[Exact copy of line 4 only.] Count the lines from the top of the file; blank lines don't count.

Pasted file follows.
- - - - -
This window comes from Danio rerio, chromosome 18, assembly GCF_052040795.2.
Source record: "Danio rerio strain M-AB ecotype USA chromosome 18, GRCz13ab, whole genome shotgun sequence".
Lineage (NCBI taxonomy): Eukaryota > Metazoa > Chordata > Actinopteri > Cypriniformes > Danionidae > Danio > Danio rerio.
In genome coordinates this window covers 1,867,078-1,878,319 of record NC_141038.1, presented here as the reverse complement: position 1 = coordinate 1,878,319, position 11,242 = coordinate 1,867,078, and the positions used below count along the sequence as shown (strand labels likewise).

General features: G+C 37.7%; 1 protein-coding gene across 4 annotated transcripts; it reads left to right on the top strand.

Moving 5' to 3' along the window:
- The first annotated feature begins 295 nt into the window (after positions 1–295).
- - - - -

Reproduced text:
In genome coordinates this window covers 1,867,078-1,878,319 of record NC_141038.1, presented here as the reverse complement: position 1 = coordinate 1,878,319, position 11,242 = coordinate 1,867,078, and the positions used below count along the sequence as shown (strand labels likewise).